The comparison with the background data confirmed the existence of an outbreak of hepatitis and all eight blood samples tested were positive for IgM HAV. Thus, an outbreak of hepatitis A was confirmed at Mylapore village, Kollam district.

The line list developed consisted of 45 cases. Attack rate was highest among the age group 15-24 years (4.6%) followed by 5-14 years (3.1%) and 0-5 years (1.2%) [Table 1]. Epidemic curve drawn based on date of onset of jaundice depicted a sharp increase in the number of cases during March 4-10 th (12 cases) and 11-17 th (21 cases), suggestive of a common source outbreak. Neither deaths nor fatal complications were reported.{Table 1}

There were clustering of cases in four streets; it was noticed that all the four streets received public water supply from a common pipeline. The geographical distribution of the cases suggested a clustering around the water supply through the pipeline. There was one adjacent street free of hepatitis cases, and the residents reported that the public water supply had been damaged in the street for past 4 months. Furthermore, noteworthy was a housing complex free of cases in the midst of clustering, which had not received public water supply yet.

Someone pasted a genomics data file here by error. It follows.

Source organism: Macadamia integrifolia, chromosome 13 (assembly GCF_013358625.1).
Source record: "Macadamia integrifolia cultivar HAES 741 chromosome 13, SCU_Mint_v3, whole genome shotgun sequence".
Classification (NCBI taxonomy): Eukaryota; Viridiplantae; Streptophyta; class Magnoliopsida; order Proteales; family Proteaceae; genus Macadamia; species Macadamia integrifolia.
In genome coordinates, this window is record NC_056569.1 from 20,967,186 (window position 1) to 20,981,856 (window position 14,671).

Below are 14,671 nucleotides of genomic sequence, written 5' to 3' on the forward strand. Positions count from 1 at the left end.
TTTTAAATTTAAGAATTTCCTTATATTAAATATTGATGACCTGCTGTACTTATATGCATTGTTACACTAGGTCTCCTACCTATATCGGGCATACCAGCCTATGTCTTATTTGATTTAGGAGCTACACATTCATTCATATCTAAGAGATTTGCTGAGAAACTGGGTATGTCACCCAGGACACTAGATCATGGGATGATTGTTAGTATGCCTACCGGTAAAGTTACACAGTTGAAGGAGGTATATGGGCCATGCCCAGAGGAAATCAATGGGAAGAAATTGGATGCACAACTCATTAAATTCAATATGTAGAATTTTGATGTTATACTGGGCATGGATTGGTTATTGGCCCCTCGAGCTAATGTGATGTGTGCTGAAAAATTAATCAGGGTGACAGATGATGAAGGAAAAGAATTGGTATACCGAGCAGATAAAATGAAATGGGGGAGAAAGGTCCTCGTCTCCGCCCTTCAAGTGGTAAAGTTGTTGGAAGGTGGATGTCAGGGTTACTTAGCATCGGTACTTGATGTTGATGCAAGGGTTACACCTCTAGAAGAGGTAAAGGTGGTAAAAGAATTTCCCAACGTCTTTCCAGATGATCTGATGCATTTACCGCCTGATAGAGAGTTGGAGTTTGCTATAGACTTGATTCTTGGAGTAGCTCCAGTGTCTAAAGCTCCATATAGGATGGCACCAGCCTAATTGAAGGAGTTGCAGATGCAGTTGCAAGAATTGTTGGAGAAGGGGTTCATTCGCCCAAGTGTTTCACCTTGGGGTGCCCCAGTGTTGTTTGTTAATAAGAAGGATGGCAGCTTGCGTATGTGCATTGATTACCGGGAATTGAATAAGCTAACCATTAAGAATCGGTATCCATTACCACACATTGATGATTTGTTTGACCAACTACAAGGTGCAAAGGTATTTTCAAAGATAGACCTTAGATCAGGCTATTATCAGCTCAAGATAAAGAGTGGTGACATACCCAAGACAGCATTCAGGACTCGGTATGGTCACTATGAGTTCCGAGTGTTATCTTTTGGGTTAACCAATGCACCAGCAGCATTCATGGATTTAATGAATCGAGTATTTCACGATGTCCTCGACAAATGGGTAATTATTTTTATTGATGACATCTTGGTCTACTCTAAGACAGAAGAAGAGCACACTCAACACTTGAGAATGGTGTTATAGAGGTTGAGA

Water supply was intermittent in the pipeline. Water was pumped directly from a bore well and there was no overhead tank. It was noticed that chlorination was stopped since last week of January, due to complaints from the general public regarding distaste of water. Residents reported absence of smell of chlorine in pipeline water for past few months. The valve of the pump was found broken and there was water stagnated around. Residents observed small breaks in the pipeline in prior months. There were open drains found running parallel to water pipes. The septic tanks of a nearby big 700 bedded hospital were constructed on a marshy land, which is alleged to have badly constructed percolation systems sometimes allowing waste water to escape without proper treatment and pushing leaks to the open drains in the village.